To create the next level context (i.e. erlang), simply follow the link and repeat the procedure. If done correctly, a table containing the same data as the following figure should be the result if you follow the erlang link. Note, that the path is displayed in the yellow field.

If a context does not contain any sub-contexts or object bindings, it is possible to delete the context. If these requirements are met, a Delete Context button will appear. A completion status message will be displayed after deleting the context.

Figure 12.6:   Delete Context.

Now it is possible to bind an object using the complete name string. To find out how this is done using OrberWeb see Object Creation. For now, we will just assume that an object have been created and bound as TheObjectName.

Figure 12.7:   Object Stored in the NameService.

If you follow the TheObjectName link, data about the bound object will be presented. Note, depending on which type of object it is, the information given differs. It would, for example, not be possible to display a Pid for all types of objects since it might reside on a Java-ORB. In the figure below a CosNotification FilterFactory have been bound under the name org/erlang/TheObjectName.

Figure 12.8:   Object Data.

OrberWeb also makes it possible to remove a binding and dispose the associated object. Pressing Unbind the binding will be removed but the object will still exist. But, if the Unbind and Dispose button is pressed, the binding will be removed and the object terminated.

The Object Creation Data Frame

This part makes it possible to create a new object and, if wanted, store it the NameService.

Figure 12.9:   Create a New Object.
  • Module - simply type the name of the module of the object type you want to create. If the module begins with a capital letter, we normally must write 'Module_Interface'. But, when using OrberWeb, you shall NOT. Since we cannot create linked objects this is not an option.
  • Arguments - the supplied arguments must be written as a single Erlang term. That is, as a list or tuple containing other Erlang terms. The arguments will be passed to the init function of the object. It is, however, not possible to use Erlang records. If OrberWeb is not able to parse the arguments, an error message will be displayed. If left empty, an empty list will be passed.
  • Options - the options can be the ones listed under Module_Interface in Orber's Reference manual. Hence, they are not further described here. But, as an example, in the figure above we started the object as globally registered. If no options supplied the object will be started as default.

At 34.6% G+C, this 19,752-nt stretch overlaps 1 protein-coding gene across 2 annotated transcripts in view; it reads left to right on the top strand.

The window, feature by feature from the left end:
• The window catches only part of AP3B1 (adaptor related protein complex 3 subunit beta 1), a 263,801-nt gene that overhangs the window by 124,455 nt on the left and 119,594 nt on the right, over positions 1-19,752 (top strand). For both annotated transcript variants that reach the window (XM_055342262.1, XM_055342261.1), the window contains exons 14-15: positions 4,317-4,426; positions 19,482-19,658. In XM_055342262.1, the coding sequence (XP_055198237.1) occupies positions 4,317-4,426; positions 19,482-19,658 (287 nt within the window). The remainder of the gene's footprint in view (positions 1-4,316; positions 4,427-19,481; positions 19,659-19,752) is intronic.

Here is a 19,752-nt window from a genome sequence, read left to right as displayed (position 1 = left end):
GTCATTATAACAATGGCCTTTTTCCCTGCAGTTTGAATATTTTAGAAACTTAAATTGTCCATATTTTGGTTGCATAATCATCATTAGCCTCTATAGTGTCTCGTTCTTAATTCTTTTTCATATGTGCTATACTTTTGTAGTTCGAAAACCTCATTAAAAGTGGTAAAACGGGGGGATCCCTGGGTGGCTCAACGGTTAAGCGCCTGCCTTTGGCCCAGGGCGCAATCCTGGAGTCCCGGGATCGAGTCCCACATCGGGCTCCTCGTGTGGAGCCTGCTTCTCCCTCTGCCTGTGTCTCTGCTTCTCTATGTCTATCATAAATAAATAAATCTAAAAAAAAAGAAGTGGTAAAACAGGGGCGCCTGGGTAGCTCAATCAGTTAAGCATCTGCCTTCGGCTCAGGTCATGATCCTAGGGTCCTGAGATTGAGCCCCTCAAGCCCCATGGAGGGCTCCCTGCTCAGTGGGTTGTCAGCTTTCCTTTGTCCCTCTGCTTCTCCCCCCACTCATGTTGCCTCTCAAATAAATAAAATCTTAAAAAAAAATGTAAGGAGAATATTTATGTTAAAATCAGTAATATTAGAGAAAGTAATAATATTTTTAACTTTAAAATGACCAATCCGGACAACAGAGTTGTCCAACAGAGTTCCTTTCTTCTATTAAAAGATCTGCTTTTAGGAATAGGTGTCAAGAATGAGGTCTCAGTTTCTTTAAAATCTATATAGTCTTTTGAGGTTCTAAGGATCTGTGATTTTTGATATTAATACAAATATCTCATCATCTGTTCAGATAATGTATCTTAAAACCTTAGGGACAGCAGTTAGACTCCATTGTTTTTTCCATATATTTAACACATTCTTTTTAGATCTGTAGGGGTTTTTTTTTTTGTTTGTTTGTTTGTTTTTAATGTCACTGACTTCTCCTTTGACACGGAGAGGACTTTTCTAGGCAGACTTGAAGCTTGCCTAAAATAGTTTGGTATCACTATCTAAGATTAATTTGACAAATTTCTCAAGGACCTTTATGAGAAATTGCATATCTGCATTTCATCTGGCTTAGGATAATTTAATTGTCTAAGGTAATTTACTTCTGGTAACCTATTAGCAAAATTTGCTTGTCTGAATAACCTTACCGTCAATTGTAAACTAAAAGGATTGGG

• Name String - if left empty the object will not be registered in the NameService. Hence, it is important that you can access the object in another way, otherwise a zombie process is created. In the previous section we used the name string org/erlang/TheObjectName. If we choose the same name here, the listed contexts (i.e. org and erlang) must be created before we can create and bind the object to TheObjectName. If this requirement is not met, OrberWeb cannot bind the object. Hence, the object will be terminated and an error message displayed.
  • Operation to use - which option choosed will determine the behavior of OrberWeb. If you choose bind and a binding already exists an error message will be displayed and the newly started object terminated. But if you choose rebind any existing binding will over-written.

12.2  Starting OrberWeb

You may choose to start OrberWeb on node, on which Orber is running or not. But the Erlang distribution must be started (e.g. by using -sname aNodeName). Now, all you have to do is to invoke:

erl> webtool:start().
WebTool is available at http://localhost:8888/

Type one of the URL:s in your web-browser. If you want to access the WebTool application from different machine, just replace localhost with its name. For more information, see the WebTool documentation.